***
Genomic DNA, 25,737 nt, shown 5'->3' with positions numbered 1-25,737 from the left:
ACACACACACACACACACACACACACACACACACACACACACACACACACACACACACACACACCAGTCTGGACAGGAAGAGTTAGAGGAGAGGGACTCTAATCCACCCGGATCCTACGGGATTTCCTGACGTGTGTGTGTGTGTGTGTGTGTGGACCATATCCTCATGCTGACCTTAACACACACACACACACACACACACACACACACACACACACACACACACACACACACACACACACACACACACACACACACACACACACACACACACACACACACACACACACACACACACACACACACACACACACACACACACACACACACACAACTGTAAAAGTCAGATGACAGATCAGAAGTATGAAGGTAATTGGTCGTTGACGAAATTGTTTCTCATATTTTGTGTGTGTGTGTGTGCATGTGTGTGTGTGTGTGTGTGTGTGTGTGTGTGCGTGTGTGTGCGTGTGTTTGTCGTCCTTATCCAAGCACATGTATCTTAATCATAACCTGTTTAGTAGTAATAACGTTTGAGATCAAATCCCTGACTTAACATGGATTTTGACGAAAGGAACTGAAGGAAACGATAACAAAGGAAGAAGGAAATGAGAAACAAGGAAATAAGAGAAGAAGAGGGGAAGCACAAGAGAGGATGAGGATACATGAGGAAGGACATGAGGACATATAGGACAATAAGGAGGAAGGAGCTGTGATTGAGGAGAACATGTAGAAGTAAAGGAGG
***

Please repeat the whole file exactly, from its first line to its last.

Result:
Genomic DNA, 25,737 nt, shown 5'->3' with positions numbered 1-25,737 from the left:
ACACACACACACACACACACACACACACACACACACACACACACACACACACACACACACACACCAGTCTGGACAGGAAGAGTTAGAGGAGAGGGACTCTAATCCACCCGGATCCTACGGGATTTCCTGACGTGTGTGTGTGTGTGTGTGTGTGGACCATATCCTCATGCTGACCTTAACACACACACACACACACACACACACACACACACACACACACACACACACACACACACACACACACACACACACACACACACACACACACACACACACACACACACACACACACACACACACACACACACACACACACACACACACACACACACAACTGTAAAAGTCAGATGACAGATCAGAAGTATGAAGGTAATTGGTCGTTGACGAAATTGTTTCTCATATTTTGTGTGTGTGTGTGTGCATGTGTGTGTGTGTGTGTGTGTGTGTGTGTGTGCGTGTGTGTGCGTGTGTTTGTCGTCCTTATCCAAGCACATGTATCTTAATCATAACCTGTTTAGTAGTAATAACGTTTGAGATCAAATCCCTGACTTAACATGGATTTTGACGAAAGGAACTGAAGGAAACGATAACAAAGGAAGAAGGAAATGAGAAACAAGGAAATAAGAGAAGAAGAGGGGAAGCACAAGAGAGGATGAGGATACATGAGGAAGGACATGAGGACATATAGGACAATAAGGAGGAAGGAGCTGTGATTGAGGAGAACATGTAGAAGTAAAGGAGG